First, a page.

I was among the 92,000+ woofing, screaming, deliriously happy Georgia fans at this past weekend’s tackle football contest against the Auburn Tigers.  I knew that this big game between two ranked opponents, in the nation’s best football conference, would give me lots of data that I could use to compare the football programs at Virginia and Georgia. I know that ACC football in general is about a 90-yard field goal away from the product put out by the SEC’s schools, but I hoped to find some common elements that would give me reason to believe that Virginia’s problems are not insurmountable. That’s what I hoped, anyway.

The comparisons are pretty easy.

Both schools play Division 1 football.

That’s about it.  There is little else about the two programs that is comparable other than the fact that both schools have been playing football for more than 120 years.  UVA football is free Tuesday night Shakespeare-in-the-Park.  Georgia football is a Led Zeppelin reunion concert.  Georgia plays before sellout crowds year after year. Virginia plays to half-empty stadiums filled with listless and frustrated fans. Georgia has won 768 games in 122 years, Virginia 632 in 126 years.  Virginia’s record is distorted by success in the late 1800s and early 1900s, periods that only Wahoo homers would trot out in support of Virginia’s football relevance. Virginia played football for almost 100 years before qualifying for its first bowl game in 1984.  It has but two conference co-championships to show for 61 years of ACC football effort.  Georgia, meanwhile has been to 49 bowl games and has won two national championships in its history.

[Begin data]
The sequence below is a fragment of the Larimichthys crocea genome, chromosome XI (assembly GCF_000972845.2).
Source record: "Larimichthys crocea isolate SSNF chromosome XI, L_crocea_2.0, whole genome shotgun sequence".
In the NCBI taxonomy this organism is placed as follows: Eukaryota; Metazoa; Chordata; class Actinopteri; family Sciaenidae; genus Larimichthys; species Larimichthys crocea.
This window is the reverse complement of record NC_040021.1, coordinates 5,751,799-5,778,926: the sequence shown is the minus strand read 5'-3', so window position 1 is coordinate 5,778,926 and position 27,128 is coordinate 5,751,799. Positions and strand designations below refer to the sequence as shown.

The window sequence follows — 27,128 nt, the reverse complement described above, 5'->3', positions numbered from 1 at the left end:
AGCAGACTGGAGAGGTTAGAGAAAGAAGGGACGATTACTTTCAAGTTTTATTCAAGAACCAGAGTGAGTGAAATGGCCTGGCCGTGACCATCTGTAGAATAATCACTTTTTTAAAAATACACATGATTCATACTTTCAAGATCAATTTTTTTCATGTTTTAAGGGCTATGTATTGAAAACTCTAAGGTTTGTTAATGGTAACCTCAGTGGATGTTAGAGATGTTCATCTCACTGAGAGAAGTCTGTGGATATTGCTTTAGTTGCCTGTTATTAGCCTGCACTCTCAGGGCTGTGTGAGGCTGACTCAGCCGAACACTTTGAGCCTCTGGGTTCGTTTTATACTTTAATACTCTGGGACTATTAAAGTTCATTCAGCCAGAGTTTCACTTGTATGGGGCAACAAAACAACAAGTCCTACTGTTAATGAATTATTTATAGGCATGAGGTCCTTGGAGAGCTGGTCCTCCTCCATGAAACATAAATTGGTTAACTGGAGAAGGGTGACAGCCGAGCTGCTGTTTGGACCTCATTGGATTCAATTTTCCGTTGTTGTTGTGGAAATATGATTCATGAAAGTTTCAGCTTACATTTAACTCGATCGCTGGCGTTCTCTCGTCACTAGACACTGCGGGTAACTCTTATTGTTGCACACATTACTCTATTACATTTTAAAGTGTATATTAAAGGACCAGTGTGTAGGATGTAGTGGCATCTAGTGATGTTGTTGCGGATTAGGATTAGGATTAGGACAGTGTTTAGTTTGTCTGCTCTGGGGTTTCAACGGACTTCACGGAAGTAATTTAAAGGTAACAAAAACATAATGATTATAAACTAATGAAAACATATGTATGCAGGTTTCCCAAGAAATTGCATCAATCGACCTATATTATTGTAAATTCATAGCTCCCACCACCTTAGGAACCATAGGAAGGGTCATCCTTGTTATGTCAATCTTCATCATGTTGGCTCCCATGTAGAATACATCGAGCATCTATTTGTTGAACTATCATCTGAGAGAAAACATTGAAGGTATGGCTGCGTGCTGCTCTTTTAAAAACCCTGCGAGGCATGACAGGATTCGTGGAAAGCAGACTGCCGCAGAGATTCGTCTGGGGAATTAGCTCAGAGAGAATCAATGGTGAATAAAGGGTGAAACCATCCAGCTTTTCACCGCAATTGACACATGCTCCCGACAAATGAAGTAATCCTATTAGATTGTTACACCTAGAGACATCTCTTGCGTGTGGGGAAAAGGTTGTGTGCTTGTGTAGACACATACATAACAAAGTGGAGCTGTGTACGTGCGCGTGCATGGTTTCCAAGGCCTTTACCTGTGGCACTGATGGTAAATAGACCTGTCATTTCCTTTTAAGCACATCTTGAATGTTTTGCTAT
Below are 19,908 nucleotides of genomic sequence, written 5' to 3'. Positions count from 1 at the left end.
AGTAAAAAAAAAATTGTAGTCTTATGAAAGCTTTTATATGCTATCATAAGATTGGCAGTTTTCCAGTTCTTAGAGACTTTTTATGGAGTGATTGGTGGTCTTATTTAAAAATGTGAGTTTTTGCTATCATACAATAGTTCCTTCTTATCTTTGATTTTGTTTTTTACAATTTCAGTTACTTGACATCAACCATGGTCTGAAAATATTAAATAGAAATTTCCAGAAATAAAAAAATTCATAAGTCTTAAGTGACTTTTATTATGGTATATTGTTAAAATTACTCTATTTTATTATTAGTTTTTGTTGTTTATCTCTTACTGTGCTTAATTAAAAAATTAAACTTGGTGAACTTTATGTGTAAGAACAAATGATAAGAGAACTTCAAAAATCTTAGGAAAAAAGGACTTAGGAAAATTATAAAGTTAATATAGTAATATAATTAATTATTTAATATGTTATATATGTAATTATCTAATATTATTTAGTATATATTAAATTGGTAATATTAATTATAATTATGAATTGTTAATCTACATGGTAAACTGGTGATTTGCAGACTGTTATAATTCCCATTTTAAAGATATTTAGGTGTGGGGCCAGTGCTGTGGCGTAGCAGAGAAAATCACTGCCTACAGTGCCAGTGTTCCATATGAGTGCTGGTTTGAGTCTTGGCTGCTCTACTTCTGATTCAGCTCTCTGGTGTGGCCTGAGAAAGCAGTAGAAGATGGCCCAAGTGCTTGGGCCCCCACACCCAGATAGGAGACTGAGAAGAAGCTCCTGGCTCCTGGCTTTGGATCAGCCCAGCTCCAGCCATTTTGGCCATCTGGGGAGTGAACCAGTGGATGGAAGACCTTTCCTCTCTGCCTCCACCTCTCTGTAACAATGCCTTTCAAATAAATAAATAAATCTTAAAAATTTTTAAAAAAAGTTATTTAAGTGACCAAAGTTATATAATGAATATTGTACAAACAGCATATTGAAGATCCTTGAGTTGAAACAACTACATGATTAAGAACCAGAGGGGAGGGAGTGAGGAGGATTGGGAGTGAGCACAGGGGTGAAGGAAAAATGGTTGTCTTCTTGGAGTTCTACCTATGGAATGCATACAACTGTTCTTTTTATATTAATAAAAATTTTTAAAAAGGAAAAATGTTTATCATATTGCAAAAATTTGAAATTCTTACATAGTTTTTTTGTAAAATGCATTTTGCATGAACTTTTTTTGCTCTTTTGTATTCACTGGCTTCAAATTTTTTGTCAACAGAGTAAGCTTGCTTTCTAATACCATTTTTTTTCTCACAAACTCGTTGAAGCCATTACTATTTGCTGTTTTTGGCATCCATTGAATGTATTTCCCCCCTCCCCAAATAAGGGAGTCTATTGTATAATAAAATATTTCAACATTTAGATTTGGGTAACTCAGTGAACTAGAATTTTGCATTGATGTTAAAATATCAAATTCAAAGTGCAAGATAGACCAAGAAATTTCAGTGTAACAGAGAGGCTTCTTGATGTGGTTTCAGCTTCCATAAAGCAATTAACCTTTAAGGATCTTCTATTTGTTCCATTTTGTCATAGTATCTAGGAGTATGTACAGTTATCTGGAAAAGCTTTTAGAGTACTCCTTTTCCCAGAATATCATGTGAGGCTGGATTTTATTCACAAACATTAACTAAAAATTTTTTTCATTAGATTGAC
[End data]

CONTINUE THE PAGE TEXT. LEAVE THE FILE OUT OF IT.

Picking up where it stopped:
Georgia has demographics that Virginia does not. Georgia’s Sanford Stadium seats 92,746 and is the 5th-largest on-campus stadium in the country. Virginia’s Scott Stadium, by contrast, seats 61,500, making it the nation’s 27th-largest on-campus stadium, a surprising fact given Virginia’s historical football mediocrity.  Athens, with a population of 112,000, is better able to support the home team than is Charlottesville and its 44,000 residents. Georgia has a strong alumni base among metropolitan Atlanta’s 6.2 million residents, who are just 70 miles away.  Virginia’s total population, by contrast, is 8.2 million and UVA must cobble together a crowd from all over the state. While Georgia’s Atlanta fans wouldn’t think of missing a game, Virginia’s non-Charlottesville fans are decidedly more, ahem, cavalier.  Noon games may be too early, night games may be too late.  August and September games are too hot and by the time good football weather rolls around, Virginia may be out of contention for…anything.